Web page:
Haha hell no I'm not buying 3 new bikes. Just dreaming about what the perfect 3 bike quiver could look like. Nothing else to really do.

    What do you ride now?

  4. #4
    Join Date
    Dec 2009
    Posts
    551
    Salsa Cutthroat for gravel, road and bikepacking.

    Sent from my SM-N975U using Tapatalk

  5. #5
    Join Date
    Sep 2006
    Location
    Rossland BC
    Posts
    1,211
    Itís possible that mountain biking in the NW might prove accessible and engaging enough that you wonít want to waste your time on gravel or bike packing. Iíd suggest spending some time on a modern bike on some quality trails before investing.

  6. #6
    Join Date
    Jan 2017
    Location
    Seattle, WA
    Posts
    890
    Quote Originally Posted by kootenayskier View Post
    It’s possible that mountain biking in the NW might prove accessible and engaging enough that you won’t want to waste your time on gravel or bike packing. I’d suggest spending some time on a modern bike on some quality trails before investing.
    I know very little about FS mountain bikes. Is the geometry and suspension on my Giant so far outdated that I should look to upgrade?

    I love bikepacking for sure. Gravel biking is sort of a tweener activity.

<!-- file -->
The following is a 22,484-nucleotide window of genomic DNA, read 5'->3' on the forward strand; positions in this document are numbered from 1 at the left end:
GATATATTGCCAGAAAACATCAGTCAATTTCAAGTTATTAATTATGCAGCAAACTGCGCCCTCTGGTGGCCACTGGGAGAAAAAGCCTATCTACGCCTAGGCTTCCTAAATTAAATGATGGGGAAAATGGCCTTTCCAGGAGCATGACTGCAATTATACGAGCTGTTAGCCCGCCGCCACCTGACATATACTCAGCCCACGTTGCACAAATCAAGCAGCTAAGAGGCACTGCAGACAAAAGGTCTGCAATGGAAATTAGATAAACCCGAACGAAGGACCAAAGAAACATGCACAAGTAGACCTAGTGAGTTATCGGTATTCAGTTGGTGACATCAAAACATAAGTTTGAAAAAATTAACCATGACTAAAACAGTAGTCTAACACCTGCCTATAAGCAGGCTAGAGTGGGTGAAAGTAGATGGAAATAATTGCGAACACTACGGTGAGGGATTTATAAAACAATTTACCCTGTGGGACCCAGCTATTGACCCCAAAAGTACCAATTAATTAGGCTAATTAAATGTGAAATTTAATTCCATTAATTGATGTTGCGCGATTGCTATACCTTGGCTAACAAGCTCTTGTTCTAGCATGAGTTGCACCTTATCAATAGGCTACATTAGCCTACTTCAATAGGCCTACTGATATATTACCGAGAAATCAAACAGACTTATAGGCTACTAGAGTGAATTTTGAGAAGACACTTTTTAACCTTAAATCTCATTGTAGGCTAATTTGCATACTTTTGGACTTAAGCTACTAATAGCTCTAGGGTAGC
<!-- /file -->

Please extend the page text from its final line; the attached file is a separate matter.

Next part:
7. #7
    Join Date
    Jan 2017
    Location
    Can/USA
    Posts
    968
    Quote Originally Posted by thejongiest View Post
    Haha hell no I'm not buying 3 new bikes. Just dreaming about what the perfect 3 bike quiver could look like. Nothing else to really do.

    What do you ride now?
    main ride is a Santa Cruz bronson
    Trek Farley fatbike
    and I have 2 bikes that are not currently together, pieced together from buddies, pink bike and the parts bin...
    Kona Jake the Snake that will be my path/gravel/brew tour maybe kid hauler
    Surley Instigator I’m probably gonna turn into a dirt jumper type

    probably 2 summers before I upgrade my main rig

  8. #8
    Join Date
    Jan 2008
    Location
    livin the dream
    Posts
    3,730

    New to the PNW. What bikes should I buy?

    Sell your Fuji
    Sell your Giant
    Get a nice road wheel set for your gravel bike.
    Get a modern 130-140mm 29er (you donít need any more travel than this unless you are sending ever feature on the toughest trails in the region)
    Get whatever you want for bikepacking

    Advice from a guy with a 2013 Bronson and a shitty steel road bike. But Iíll be building up a 130mm 29er as soon as finances make sense...

    Sent from my iPhone using TGR Forums
    Best Skier on the Mountain
    Self-Certified
    1992 - 2012
    Squaw Valley, USA

  9. #9
    Join Date
    Jul 2008
    Posts
    2,899
    So many choices, but a mid travel 29” is a good start. For the PNW - obviously has to be a transition smuggler. 140f/120r, modern aggressive growth, cool brand and you’ll fit in perfectly!
    Do I detect a lot of anger flowing around this place? Kind of like a pubescent volatility, some angst, a lot of I'm-sixteen-and-angry-at-my-father syndrome?